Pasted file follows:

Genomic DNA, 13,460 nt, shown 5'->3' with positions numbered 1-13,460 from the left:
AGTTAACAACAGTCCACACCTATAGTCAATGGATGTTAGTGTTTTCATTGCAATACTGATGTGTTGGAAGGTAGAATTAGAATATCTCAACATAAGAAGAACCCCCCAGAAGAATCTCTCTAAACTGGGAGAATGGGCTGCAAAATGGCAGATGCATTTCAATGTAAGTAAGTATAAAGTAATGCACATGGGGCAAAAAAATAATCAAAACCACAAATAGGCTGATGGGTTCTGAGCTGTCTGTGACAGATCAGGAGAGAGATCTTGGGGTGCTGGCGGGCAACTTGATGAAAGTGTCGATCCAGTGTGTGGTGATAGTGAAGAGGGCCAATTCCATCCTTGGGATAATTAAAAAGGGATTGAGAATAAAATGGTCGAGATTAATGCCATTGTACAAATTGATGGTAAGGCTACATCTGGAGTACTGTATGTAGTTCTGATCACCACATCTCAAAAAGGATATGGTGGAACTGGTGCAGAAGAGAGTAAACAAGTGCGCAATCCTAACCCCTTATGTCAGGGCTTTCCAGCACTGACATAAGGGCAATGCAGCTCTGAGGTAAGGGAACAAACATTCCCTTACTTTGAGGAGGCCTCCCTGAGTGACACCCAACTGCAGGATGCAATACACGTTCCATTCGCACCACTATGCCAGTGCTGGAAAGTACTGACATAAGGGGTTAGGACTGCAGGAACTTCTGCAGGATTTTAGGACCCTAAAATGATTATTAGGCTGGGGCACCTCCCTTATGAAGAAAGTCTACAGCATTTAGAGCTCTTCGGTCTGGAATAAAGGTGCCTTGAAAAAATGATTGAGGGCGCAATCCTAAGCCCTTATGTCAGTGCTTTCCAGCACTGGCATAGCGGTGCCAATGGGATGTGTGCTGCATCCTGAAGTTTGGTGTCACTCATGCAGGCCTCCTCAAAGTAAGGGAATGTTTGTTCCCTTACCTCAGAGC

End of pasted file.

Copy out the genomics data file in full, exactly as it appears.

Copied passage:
Genomic DNA, 13,460 nt, shown 5'->3' with positions numbered 1-13,460 from the left:
AGTTAACAACAGTCCACACCTATAGTCAATGGATGTTAGTGTTTTCATTGCAATACTGATGTGTTGGAAGGTAGAATTAGAATATCTCAACATAAGAAGAACCCCCCAGAAGAATCTCTCTAAACTGGGAGAATGGGCTGCAAAATGGCAGATGCATTTCAATGTAAGTAAGTATAAAGTAATGCACATGGGGCAAAAAAATAATCAAAACCACAAATAGGCTGATGGGTTCTGAGCTGTCTGTGACAGATCAGGAGAGAGATCTTGGGGTGCTGGCGGGCAACTTGATGAAAGTGTCGATCCAGTGTGTGGTGATAGTGAAGAGGGCCAATTCCATCCTTGGGATAATTAAAAAGGGATTGAGAATAAAATGGTCGAGATTAATGCCATTGTACAAATTGATGGTAAGGCTACATCTGGAGTACTGTATGTAGTTCTGATCACCACATCTCAAAAAGGATATGGTGGAACTGGTGCAGAAGAGAGTAAACAAGTGCGCAATCCTAACCCCTTATGTCAGGGCTTTCCAGCACTGACATAAGGGCAATGCAGCTCTGAGGTAAGGGAACAAACATTCCCTTACTTTGAGGAGGCCTCCCTGAGTGACACCCAACTGCAGGATGCAATACACGTTCCATTCGCACCACTATGCCAGTGCTGGAAAGTACTGACATAAGGGGTTAGGACTGCAGGAACTTCTGCAGGATTTTAGGACCCTAAAATGATTATTAGGCTGGGGCACCTCCCTTATGAAGAAAGTCTACAGCATTTAGAGCTCTTCGGTCTGGAATAAAGGTGCCTTGAAAAAATGATTGAGGGCGCAATCCTAAGCCCTTATGTCAGTGCTTTCCAGCACTGGCATAGCGGTGCCAATGGGATGTGTGCTGCATCCTGAAGTTTGGTGTCACTCATGCAGGCCTCCTCAAAGTAAGGGAATGTTTGTTCCCTTACCTCAGAGC